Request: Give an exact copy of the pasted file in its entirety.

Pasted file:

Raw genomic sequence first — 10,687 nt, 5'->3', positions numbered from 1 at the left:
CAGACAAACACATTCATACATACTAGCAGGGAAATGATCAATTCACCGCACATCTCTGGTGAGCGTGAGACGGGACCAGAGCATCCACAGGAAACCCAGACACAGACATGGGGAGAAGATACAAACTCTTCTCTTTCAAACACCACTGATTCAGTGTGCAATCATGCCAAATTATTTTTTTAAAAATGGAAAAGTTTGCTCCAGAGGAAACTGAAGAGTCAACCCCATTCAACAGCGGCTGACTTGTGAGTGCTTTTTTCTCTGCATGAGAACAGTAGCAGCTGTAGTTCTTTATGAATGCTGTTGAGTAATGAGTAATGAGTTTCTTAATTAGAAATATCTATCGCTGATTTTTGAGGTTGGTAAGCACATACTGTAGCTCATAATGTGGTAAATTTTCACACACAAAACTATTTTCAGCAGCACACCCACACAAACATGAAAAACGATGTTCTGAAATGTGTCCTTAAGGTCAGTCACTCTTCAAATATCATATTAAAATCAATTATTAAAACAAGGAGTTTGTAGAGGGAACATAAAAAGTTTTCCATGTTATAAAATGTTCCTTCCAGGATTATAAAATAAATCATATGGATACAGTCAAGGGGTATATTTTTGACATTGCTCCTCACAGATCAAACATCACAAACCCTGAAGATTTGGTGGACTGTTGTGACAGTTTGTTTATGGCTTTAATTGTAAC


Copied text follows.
Raw genomic sequence first — 10,687 nt, 5'->3', positions numbered from 1 at the left:
CAGACAAACACATTCATACATACTAGCAGGGAAATGATCAATTCACCGCACATCTCTGGTGAGCGTGAGACGGGACCAGAGCATCCACAGGAAACCCAGACACAGACATGGGGAGAAGATACAAACTCTTCTCTTTCAAACACCACTGATTCAGTGTGCAATCATGCCAAATTATTTTTTTAAAAATGGAAAAGTTTGCTCCAGAGGAAACTGAAGAGTCAACCCCATTCAACAGCGGCTGACTTGTGAGTGCTTTTTTCTCTGCATGAGAACAGTAGCAGCTGTAGTTCTTTATGAATGCTGTTGAGTAATGAGTAATGAGTTTCTTAATTAGAAATATCTATCGCTGATTTTTGAGGTTGGTAAGCACATACTGTAGCTCATAATGTGGTAAATTTTCACACACAAAACTATTTTCAGCAGCACACCCACACAAACATGAAAAACGATGTTCTGAAATGTGTCCTTAAGGTCAGTCACTCTTCAAATATCATATTAAAATCAATTATTAAAACAAGGAGTTTGTAGAGGGAACATAAAAAGTTTTCCATGTTATAAAATGTTCCTTCCAGGATTATAAAATAAATCATATGGATACAGTCAAGGGGTATATTTTTGACATTGCTCCTCACAGATCAAACATCACAAACCCTGAAGATTTGGTGGACTGTTGTGACAGTTTGTTTATGGCTTTAATTGTAAC